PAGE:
I would at least like to be pointed towards reliable sources of information on this subject, that explain it in laymans terms. For the moment, I have this Wikiepdia article, and its cites which I am working through.

Edit: I ask that further replies please give facts/cites, not speculation. Thank you! :slight_smile:

I meant, of course, that the orbiting craft has microgravity! A craft going to another planet would not have that, and would need artificial gravity. Cite.

Microgravity is a misconception to begin with. Astronauts in the Shuttle, Space Station, or anywhere else in orbit are in zero gravity. It’s exactly as easy and as necessary to spin a ship to produce gravity in Earth orbit or on a trip to Mars.

As for how to do it, the simplest way would be to have the crew compartment on one end of a cable, with a counterweight (which could be made up of fuel or equipment they won’t need en route or whatever) on the other end, and spin around the point on the cable that’s the center of gravity. This would be approximately as difficult as making a cable that could suspend the crew compartment from a crane on Earth. Or easier, if you decided that you could make do with less than a full g: It’s not yet known how much gravity you need for health.

Er, no?

Bolding mine. Cite for the bolded part..

Aye, I am reading and processing what information I found now. Does anyone have any more recent data?

Because it’s way, way cheaper. While our engineering abilities are well up to the task of designing and constructing a spinning spaceship to provide centrifugal* pseudo-gravity, lifting the extra weight into space is just plain not worth it. The same amount of energy used to lift more spaceship, more food, water, and air, or more tools and instruments is a much better investment.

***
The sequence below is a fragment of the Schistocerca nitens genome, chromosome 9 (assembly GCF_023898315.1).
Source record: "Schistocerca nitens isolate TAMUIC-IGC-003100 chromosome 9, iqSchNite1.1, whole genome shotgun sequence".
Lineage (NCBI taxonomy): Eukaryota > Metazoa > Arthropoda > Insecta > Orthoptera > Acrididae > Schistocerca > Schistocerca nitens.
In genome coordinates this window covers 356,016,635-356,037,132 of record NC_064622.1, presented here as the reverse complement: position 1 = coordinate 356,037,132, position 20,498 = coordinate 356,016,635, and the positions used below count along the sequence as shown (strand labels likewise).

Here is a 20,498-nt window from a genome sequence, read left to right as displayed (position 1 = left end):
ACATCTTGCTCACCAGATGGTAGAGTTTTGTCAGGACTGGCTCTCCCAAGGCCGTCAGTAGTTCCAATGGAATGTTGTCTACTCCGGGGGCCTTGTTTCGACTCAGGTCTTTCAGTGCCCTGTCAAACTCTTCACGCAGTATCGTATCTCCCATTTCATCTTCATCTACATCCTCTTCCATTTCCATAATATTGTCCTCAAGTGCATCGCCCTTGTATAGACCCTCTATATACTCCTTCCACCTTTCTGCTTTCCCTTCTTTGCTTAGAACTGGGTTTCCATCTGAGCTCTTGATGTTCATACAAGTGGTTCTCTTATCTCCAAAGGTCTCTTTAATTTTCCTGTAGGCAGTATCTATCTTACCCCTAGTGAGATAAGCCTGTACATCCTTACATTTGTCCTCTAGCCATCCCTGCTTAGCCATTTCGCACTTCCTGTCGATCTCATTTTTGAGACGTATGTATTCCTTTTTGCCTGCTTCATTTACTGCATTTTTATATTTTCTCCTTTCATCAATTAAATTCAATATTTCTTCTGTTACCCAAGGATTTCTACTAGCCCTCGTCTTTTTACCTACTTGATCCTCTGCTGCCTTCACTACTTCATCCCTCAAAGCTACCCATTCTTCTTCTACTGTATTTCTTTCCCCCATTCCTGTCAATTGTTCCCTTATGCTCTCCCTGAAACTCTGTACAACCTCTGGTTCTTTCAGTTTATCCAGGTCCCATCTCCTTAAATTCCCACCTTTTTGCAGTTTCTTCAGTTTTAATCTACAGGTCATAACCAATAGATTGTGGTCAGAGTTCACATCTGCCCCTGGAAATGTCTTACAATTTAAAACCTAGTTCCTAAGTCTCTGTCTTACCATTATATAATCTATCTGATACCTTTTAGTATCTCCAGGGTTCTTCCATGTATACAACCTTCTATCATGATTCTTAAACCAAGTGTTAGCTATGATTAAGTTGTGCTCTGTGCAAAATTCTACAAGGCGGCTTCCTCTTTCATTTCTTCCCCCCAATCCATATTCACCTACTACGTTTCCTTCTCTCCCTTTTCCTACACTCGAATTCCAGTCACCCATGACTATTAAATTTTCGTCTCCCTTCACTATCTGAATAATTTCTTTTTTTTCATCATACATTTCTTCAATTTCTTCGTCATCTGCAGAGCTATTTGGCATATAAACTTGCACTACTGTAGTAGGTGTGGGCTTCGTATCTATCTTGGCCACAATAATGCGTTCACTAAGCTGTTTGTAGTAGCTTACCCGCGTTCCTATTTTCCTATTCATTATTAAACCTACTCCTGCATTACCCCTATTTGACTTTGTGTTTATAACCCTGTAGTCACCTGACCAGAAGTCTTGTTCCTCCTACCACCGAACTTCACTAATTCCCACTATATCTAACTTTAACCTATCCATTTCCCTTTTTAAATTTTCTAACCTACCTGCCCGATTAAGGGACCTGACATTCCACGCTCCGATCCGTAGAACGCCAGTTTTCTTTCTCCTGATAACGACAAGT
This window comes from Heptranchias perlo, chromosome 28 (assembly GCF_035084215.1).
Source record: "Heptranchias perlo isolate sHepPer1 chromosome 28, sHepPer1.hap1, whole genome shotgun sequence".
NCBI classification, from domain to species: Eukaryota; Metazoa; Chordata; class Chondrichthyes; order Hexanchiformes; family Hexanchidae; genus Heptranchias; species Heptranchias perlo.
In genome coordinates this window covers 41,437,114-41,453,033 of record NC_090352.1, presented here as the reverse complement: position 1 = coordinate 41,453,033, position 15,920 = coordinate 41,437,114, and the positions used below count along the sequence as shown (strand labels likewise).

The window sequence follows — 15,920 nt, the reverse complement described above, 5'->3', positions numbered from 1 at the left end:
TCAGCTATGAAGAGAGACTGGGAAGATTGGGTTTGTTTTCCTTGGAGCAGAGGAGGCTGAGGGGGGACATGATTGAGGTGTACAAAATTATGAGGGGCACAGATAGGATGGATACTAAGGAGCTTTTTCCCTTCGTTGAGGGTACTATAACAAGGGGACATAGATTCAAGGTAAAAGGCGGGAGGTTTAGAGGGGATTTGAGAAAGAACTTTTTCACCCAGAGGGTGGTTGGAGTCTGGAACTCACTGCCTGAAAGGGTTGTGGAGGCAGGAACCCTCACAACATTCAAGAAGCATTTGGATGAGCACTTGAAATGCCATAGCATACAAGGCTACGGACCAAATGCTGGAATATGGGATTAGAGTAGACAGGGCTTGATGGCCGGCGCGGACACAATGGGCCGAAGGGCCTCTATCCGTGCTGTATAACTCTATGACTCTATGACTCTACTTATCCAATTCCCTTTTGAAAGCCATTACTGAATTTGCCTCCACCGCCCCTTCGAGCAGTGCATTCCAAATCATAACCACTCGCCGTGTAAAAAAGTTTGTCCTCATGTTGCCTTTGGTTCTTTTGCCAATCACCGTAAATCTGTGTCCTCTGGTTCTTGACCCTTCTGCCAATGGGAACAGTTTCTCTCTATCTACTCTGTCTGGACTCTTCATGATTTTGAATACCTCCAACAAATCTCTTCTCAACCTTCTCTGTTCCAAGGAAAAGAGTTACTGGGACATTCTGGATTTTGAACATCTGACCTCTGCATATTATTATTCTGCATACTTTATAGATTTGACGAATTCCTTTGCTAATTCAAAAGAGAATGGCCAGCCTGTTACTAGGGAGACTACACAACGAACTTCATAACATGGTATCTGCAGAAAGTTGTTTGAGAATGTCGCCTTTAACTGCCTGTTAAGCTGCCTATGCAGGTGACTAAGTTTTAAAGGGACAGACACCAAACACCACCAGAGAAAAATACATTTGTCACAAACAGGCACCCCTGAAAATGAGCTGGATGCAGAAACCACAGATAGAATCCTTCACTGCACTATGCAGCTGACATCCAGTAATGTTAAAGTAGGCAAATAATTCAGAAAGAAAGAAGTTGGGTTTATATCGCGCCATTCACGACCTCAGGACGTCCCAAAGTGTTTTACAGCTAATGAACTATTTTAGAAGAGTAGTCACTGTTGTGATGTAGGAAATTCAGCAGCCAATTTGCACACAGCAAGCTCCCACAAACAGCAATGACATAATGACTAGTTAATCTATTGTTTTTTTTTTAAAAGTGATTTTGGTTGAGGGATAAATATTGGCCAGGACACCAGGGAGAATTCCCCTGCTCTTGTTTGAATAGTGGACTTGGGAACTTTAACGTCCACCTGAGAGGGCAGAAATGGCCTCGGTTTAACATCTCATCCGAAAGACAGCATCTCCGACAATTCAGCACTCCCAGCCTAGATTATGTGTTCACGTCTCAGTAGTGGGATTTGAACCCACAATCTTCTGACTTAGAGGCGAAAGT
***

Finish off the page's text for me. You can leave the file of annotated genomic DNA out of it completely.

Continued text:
*Or centripetal. I don’t remember which, precisely, and I don’t want to argue it. You know what I mean.

Centrifugal is correct in this context. Good on you for not wanting to argue it, though: There are plenty of folks who do want to argue it, but are wrong.

With regard to the difficulting in spinning a structure for simulated gravity, there are several issues that would need to be resolved, including transporting or erecting a structure with a sufficiently large spin radius, providing sufficient impulse for spin, balancing the structure during spin operations and during spin, and navigating and orienting communication antenna during spin.

The minimum required spin radius is quite large compared to the size of payloads that can be delivered to orbit using conventional launch technology; around 20 m. This is based on both the physiological response (vestibular effects) and the psychomotor response (disorientation from objects behaving differently under gyroscopic motion and centrifugal radial pseudo-acceleration than under gravitational acceleration) that have to be considered. The physiological effects are easier to assess objectively, while psychomotor effects may vary dramatically between people. The effects depend on rotation rate, with <1 RPM giving no significant physiological effects, and >2 RPM considered a general threshold for continuous rotation (though some sources differ). There is relatively little experimental information on these effects in a practical space-like environment, though fairly extensive human testing has been done in a terrestrial environment. According to one source, the minimum rate off rotation and radius for normal human function is 6 RPM with a 14 meter radius, giving 0.58 g acceleration (Thompson A.B., 1965, Physiological design criteria for artificial gravity environments in manned space systems, First Symposium on the Role of the Vestibular Organs in the Exploration of Space, 20-22 January 1965, US Navy School of Aviation Medicine, Pensacola, FL, NASA SP-77, pg 233-241). Assuming a 2 RPM rate, you would need a 220 meter radius of rotation to achieve ~1 g acceleration, which would obviously be very large in comparison to existing spacecraft, though reasonable on the scale of a large permanent space habitat. This scales linearly, so you would get ~0.5 g at a 110 meter radius. If we could tolerate a rotation rate of 5 RPM, we could get 1 g at a radius of about 36 meters, or 0.5 g at 18 meters, which are somewhat more reasonable, though larger than any unitary spacecraft that might be launched from Earth’s surface.